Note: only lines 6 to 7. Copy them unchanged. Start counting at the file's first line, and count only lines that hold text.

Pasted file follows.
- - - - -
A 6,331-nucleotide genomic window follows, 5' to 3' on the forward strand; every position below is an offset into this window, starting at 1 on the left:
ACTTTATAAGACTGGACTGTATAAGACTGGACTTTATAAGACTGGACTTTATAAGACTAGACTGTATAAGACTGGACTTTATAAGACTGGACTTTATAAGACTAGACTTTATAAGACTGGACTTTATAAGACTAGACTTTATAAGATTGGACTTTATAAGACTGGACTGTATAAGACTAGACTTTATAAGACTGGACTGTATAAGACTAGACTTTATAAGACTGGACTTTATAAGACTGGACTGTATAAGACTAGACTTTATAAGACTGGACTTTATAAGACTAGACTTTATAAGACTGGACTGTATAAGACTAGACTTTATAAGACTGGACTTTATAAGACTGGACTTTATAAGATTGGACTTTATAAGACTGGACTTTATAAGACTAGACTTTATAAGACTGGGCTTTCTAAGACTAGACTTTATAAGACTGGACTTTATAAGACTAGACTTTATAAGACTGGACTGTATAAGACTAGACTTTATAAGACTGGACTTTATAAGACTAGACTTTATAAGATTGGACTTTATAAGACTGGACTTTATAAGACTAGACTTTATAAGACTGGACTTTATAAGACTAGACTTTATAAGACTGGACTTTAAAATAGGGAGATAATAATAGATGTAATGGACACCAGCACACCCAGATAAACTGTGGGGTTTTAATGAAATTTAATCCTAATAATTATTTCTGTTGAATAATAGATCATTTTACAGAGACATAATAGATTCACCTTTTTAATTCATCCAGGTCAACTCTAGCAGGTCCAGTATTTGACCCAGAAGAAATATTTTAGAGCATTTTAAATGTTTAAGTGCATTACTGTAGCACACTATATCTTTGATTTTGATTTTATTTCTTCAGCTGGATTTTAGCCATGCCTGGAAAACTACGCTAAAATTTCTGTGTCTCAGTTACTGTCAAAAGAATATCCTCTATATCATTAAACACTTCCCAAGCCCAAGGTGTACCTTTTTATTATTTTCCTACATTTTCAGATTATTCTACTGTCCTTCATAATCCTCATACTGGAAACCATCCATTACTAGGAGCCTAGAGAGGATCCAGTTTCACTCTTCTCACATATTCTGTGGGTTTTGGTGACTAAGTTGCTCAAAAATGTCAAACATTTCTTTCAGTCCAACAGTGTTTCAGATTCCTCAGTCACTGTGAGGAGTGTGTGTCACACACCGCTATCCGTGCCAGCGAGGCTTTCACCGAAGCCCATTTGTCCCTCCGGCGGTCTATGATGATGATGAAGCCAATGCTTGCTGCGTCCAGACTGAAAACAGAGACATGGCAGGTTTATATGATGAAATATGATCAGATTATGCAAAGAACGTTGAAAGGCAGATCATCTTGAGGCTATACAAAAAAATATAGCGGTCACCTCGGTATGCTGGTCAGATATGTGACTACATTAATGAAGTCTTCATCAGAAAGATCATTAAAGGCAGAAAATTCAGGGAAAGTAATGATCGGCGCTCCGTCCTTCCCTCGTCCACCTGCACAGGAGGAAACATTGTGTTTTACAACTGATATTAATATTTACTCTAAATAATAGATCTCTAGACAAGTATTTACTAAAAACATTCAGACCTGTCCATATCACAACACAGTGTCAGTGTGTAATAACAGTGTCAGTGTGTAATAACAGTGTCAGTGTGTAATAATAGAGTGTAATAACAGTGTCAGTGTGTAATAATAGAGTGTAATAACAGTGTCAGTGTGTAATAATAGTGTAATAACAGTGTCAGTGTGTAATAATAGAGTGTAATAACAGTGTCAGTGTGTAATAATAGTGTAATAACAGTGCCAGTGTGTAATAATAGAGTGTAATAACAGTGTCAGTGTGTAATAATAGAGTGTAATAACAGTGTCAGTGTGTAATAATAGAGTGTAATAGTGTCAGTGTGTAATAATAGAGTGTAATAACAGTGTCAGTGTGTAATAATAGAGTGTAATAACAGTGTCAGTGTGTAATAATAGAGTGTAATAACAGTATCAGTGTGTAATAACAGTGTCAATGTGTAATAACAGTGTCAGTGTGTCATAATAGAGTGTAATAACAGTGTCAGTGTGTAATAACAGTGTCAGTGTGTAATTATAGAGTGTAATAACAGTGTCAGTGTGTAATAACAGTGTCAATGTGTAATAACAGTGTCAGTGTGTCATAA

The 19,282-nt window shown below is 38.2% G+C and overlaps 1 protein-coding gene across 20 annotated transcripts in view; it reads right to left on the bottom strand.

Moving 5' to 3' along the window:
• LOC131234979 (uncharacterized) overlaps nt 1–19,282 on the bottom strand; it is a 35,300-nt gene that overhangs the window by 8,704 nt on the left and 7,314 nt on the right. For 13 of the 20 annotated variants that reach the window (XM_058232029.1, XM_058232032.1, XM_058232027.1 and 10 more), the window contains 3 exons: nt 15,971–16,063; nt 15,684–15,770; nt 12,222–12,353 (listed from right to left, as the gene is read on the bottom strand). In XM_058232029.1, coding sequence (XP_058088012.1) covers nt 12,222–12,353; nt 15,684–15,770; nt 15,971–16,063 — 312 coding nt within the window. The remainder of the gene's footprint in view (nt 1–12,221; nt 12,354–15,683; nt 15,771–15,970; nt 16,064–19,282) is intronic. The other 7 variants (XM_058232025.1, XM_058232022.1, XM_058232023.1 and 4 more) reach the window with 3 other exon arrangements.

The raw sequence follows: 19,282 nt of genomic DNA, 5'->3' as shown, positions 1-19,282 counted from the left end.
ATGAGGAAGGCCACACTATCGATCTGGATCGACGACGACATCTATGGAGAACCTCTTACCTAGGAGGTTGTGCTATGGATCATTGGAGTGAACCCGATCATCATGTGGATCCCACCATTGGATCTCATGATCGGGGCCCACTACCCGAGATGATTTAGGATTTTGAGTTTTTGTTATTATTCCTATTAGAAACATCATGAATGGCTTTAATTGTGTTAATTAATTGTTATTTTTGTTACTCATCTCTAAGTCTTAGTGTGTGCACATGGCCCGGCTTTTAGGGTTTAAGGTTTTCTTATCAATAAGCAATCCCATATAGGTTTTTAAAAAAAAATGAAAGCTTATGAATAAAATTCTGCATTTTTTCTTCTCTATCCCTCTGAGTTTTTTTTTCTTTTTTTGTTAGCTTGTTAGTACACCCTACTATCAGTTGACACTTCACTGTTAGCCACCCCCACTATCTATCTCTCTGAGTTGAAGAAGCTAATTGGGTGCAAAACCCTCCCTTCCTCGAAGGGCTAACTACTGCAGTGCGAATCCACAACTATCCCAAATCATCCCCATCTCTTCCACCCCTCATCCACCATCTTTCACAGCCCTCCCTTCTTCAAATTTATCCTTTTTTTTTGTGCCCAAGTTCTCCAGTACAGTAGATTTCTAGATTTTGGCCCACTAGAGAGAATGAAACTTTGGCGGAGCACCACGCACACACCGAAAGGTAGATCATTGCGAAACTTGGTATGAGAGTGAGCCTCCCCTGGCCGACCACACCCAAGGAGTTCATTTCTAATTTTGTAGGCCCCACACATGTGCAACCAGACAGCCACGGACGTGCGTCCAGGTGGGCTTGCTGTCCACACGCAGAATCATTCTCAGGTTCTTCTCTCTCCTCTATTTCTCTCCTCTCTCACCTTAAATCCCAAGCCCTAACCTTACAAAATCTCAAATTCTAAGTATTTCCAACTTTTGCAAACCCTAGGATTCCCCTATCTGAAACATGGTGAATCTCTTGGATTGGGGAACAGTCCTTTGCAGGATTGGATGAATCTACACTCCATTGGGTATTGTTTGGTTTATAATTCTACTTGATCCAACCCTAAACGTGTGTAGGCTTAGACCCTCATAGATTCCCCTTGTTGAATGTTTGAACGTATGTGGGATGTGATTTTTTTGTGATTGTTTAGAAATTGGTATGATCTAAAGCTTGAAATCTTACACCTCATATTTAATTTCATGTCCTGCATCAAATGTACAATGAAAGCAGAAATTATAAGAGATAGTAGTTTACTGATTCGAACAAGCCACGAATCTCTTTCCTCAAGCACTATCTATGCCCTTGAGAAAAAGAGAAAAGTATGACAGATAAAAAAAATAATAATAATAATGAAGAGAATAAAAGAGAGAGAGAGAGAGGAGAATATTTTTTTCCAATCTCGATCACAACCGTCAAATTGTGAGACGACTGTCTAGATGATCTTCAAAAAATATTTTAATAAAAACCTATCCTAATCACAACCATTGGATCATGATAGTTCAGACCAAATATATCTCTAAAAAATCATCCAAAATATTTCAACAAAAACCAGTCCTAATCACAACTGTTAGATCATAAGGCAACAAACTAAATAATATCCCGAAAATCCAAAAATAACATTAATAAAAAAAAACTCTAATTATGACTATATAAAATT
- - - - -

The raw sequence follows: 19,282 nt of genomic DNA, 5'->3' as shown, positions 1-19,282 counted from the left end.
ATGAGGAAGGCCACACTATCGATCTGGATCGACGACGACATCTATGGAGAACCTCTTACCTAGGAGGTTGTGCTATGGATCATTGGAGTGAACCCGATCATCATGTGGATCCCACCATTGGATCTCATGATCGGGGCCCACTACCCGAGATGATTTAGGATTTTGAGTTTTTGTTATTATTCCTATTAGAAACATCATGAATGGCTTTAATTGTGTTAATTAATTGTTATTTTTGTTACTCATCTCTAAGTCTTAGTGTGTGCACATGGCCCGGCTTTTAGGGTTTAAGGTTTTCTTATCAATAAGCAATCCCATATAGGTTTTTAAAAAAAAATGAAAGCTTATGAATAAAATTCTGCATTTTTTCTTCTCTATCCCTCTGAGTTTTTTTTTCTTTTTTTGTTAGCTTGTTAGTACACCCTACTATCAGTTGACACTTCACTGTTAGCCACCCCCACTATCTATCTCTCTGAGTTGAAGAAGCTAATTGGGTGCAAAACCCTCCCTTCCTCGAAGGGCTAACTACTGCAGTGCGAATCCACAACTATCCCAAATCATCCCCATCTCTTCCACCCCTCATCCACCATCTTTCACAGCCCTCCCTTCTTCAAATTTATCCTTTTTTTTTGTGCCCAAGTTCTCCAGTACAGTAGATTTCTAGATTTTGGCCCACTAGAGAGAATGAAACTTTGGCGGAGCACCACGCACACACCGAAAGGTAGATCATTGCGAAACTTGGTATGAGAGTGAGCCTCCCCTGGCCGACCACACCCAAGGAGTTCATTTCTAATTTTGTAGGCCCCACACATGTGCAACCAGACAGCCACGGACGTGCGTCCAGGTGGGCTTGCTGTCCACACGCAGAATCATTCTCAGGTTCTTCTCTCTCCTCTATTTCTCTCCTCTCTCACCTTAAATCCCAAGCCCTAACCTTACAAAATCTCAAATTCTAAGTATTTCCAACTTTTGCAAACCCTAGGATTCCCCTATCTGAAACATGGTGAATCTCTTGGATTGGGGAACAGTCCTTTGCAGGATTGGATGAATCTACACTCCATTGGGTATTGTTTGGTTTATAATTCTACTTGATCCAACCCTAAACGTGTGTAGGCTTAGACCCTCATAGATTCCCCTTGTTGAATGTTTGAACGTATGTGGGATGTGATTTTTTTGTGATTGTTTAGAAATTGGTATGATCTAAAGCTTGAAATCTTACACCTCATATTTAATTTCATGTCCTGCATCAAATGTACAATGAAAGCAGAAATTATAAGAGATAGTAGTTTACTGATTCGAACAAGCCACGAATCTCTTTCCTCAAGCACTATCTATGCCCTTGAGAAAAAGAGAAAAGTATGACAGATAAAAAAAATAATAATAATAATGAAGAGAATAAAAGAGAGAGAGAGAGAGGAGAATATTTTTTTCCAATCTCGATCACAACCGTCAAATTGTGAGACGACTGTCTAGATGATCTTCAAAAAATATTTTAATAAAAACCTATCCTAATCACAACCATTGGATCATGATAGTTCAGACCAAATATATCTCTAAAAAATCATCCAAAATATTTCAACAAAAACCAGTCCTAATCACAACTGTTAGATCATAAGGCAACAAACTAAATAATATCCCGAAAATCCAAAAATAACATTAATAAAAAAAAACTCTAATTATGACTATATAAAATT